With these challenges in mind, DHM’s collaborative partners designed a program that could sustainably extend credit to homebuyers to purchase and rehabilitate properties with depressed values and high repair costs. Eligible buyers include prospective owner-occupants who can meet credit history standards similar to those of an FHA loan, such as a minimum 3.5 percent down payment, mortgage payment expense to gross income ratio of 31 percent, and total credit obligation payments to gross income ratio of 43 percent. In essence, DHM provides financing to FHA conforming borrowers with non-FHA conforming properties. Five participating lenders in the Detroit area will provide loans for buyers to purchase the property, while CRF makes a second loan that covers the projected rehabilitation costs, and a roughly 15-20 percent contingency allowance. The second loan balance also covers the cost of a project manager to support the buyer in overseeing the rehabilitation. To ensure that buyers are aptly prepared for the potential risks and complications of purchasing a home in need of rehabilitation, buyers must complete special education on high combined (purchase and rehab) loan-to-value (CLTV) home financing and home rehabilitations. The education emphasizes staying within budget by prioritizing safety and livability during the construction process. Given the added complexity of DHM relative to a typical lending program, Schwarz believes that CRF’s significant experience in loan servicing and program management will be a key component of the program.
Launched in February of 2016, DHM is already working with prospective borrowers and hopes to close loans within the next 60 days, according to Schwarz. Initial interest has been high and the program has been advertised aggressively across the city. Not surprisingly, the time needed to approve an applicant and close their loan is longer than a typical loan due to some unique features of DHM, such as estimating construction costs and required borrower counseling. The process of rehabbing a home may be daunting to a perspective homebuyer, Schwarz said, but there are no other viable financing options that allow loan principal to exceed appraised value by up to $75,000 to make needed repairs, let alone one that provides education and construction support. Five lenders are participating in the program, and while they must retain the first mortgages in portfolio, they may stand to gain in the long-term from a healthier housing market and from potential CRA credit for serving low- and moderate-income communities. Funding from the Kresge Foundation supports operating costs, credit enhancement, and helps to allow a hardship exemption for borrowers facing an unexpected job loss. This means that in the case of life events (death of the borrower, divorce, major medical issues) that reduce family income, necessitating a sale, the CRF second mortgage may be forgiven.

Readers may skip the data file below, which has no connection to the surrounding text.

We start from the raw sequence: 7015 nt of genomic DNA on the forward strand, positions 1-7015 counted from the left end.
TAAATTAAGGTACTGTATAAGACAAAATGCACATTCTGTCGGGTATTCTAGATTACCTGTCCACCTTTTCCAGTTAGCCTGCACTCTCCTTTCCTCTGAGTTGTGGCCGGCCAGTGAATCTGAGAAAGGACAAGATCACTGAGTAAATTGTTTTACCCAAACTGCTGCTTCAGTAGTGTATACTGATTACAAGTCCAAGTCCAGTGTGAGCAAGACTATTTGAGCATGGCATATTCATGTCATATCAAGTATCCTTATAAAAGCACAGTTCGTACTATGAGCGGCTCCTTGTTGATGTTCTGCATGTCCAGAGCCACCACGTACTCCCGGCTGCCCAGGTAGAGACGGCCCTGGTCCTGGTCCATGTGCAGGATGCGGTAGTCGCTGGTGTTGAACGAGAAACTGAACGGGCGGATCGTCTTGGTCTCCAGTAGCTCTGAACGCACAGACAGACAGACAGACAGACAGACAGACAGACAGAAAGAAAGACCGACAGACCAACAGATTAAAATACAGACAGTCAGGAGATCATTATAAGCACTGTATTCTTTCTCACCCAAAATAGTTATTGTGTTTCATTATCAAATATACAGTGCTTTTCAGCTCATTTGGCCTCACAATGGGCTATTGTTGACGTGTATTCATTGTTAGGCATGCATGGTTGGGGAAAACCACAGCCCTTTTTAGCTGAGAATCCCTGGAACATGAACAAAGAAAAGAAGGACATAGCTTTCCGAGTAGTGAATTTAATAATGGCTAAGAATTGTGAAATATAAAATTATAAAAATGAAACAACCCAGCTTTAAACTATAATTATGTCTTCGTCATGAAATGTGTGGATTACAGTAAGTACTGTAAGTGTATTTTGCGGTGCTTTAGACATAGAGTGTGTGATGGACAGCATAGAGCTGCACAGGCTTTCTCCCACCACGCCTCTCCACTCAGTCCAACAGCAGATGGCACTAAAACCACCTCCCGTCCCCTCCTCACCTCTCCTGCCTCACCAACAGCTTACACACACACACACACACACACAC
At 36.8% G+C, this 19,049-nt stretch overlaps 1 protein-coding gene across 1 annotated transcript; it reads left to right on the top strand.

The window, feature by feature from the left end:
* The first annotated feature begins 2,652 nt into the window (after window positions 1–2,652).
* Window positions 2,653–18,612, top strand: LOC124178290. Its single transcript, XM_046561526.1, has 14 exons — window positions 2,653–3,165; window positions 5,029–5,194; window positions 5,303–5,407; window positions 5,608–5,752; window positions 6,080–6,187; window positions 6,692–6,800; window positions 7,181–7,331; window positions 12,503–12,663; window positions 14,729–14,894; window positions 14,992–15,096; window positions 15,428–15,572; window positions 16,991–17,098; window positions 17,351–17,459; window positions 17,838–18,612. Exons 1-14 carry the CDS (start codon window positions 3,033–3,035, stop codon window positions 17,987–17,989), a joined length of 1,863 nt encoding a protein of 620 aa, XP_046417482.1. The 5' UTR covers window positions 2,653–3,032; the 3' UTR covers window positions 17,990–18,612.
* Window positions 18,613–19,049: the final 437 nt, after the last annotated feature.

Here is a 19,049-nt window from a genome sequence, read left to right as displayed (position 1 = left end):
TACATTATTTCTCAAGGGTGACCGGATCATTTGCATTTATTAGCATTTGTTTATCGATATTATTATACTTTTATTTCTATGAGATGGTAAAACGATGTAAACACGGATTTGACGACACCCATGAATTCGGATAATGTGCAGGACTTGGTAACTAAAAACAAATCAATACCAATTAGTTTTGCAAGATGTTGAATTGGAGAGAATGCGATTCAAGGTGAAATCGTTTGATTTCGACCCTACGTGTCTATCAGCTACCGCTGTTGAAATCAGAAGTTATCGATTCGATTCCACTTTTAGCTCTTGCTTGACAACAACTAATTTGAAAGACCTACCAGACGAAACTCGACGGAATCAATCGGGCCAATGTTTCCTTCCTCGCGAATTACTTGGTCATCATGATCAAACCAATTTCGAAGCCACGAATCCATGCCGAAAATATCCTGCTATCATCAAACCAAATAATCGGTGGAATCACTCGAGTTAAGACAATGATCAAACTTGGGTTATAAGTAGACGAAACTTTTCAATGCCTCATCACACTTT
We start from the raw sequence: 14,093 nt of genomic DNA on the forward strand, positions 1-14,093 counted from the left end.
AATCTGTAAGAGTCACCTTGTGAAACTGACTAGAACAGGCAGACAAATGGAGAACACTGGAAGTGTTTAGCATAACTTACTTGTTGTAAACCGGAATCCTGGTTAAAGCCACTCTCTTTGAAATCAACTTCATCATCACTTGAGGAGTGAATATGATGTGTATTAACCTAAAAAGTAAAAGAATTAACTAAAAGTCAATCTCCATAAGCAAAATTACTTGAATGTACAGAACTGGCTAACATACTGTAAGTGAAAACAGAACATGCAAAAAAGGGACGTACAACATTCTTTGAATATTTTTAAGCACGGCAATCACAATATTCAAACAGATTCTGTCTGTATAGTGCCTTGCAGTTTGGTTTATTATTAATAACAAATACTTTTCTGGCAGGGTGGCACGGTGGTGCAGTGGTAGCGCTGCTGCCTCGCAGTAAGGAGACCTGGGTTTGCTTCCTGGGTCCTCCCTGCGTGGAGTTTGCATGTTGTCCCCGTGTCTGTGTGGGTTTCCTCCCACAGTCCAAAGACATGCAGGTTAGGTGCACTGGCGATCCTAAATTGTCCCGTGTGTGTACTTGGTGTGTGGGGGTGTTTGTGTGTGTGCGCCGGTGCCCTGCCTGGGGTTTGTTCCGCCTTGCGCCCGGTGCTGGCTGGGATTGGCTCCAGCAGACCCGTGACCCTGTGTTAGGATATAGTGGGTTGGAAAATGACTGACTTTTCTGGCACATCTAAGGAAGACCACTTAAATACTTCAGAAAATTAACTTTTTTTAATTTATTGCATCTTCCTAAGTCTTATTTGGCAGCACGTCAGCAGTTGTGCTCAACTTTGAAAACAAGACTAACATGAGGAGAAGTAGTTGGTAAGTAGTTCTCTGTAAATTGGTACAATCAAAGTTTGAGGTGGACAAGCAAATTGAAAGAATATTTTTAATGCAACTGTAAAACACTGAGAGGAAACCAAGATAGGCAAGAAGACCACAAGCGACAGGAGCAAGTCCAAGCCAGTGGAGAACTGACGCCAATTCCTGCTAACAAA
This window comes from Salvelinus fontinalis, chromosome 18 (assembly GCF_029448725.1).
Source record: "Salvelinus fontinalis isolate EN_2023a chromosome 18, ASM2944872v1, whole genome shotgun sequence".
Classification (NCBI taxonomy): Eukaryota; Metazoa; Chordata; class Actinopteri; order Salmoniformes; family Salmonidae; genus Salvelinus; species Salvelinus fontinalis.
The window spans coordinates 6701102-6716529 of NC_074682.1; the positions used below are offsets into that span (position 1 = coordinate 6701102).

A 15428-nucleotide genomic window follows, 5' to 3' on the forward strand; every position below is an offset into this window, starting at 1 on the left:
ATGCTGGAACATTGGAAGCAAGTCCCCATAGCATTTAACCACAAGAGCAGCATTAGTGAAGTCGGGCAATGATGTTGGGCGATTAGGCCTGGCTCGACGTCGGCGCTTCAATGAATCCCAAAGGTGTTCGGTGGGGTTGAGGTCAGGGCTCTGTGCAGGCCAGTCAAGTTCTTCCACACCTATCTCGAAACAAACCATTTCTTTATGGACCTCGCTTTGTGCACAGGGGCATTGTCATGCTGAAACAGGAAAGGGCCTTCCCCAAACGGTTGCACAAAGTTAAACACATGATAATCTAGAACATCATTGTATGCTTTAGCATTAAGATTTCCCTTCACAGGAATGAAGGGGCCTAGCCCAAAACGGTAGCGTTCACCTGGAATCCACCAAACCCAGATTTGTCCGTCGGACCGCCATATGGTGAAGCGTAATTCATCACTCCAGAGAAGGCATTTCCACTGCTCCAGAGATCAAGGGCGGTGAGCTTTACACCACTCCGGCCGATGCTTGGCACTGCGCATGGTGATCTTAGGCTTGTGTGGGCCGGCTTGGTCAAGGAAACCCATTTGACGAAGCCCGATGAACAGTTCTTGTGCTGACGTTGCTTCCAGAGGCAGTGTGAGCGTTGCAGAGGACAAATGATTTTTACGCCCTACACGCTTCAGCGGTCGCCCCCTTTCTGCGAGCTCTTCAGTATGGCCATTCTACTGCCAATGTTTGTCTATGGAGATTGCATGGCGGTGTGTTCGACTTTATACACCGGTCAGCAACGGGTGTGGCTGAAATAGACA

If successful, DHM may serve as a model intervention for other cities struggling with a dilapidated housing stock and limited access to mortgage credit.
CDPS is committed to researching and understanding new innovations in mortgage lending as they emerge, and to encouraging dialogue among policymakers, community groups, action coalitions, and financial institutions working to improve access to residential mortgage credit.
1 These figures include only owner-occupied, 1-4 unit, first lien, purchase originations.
2 This total assumes a sale price equal to the appraised value of the home.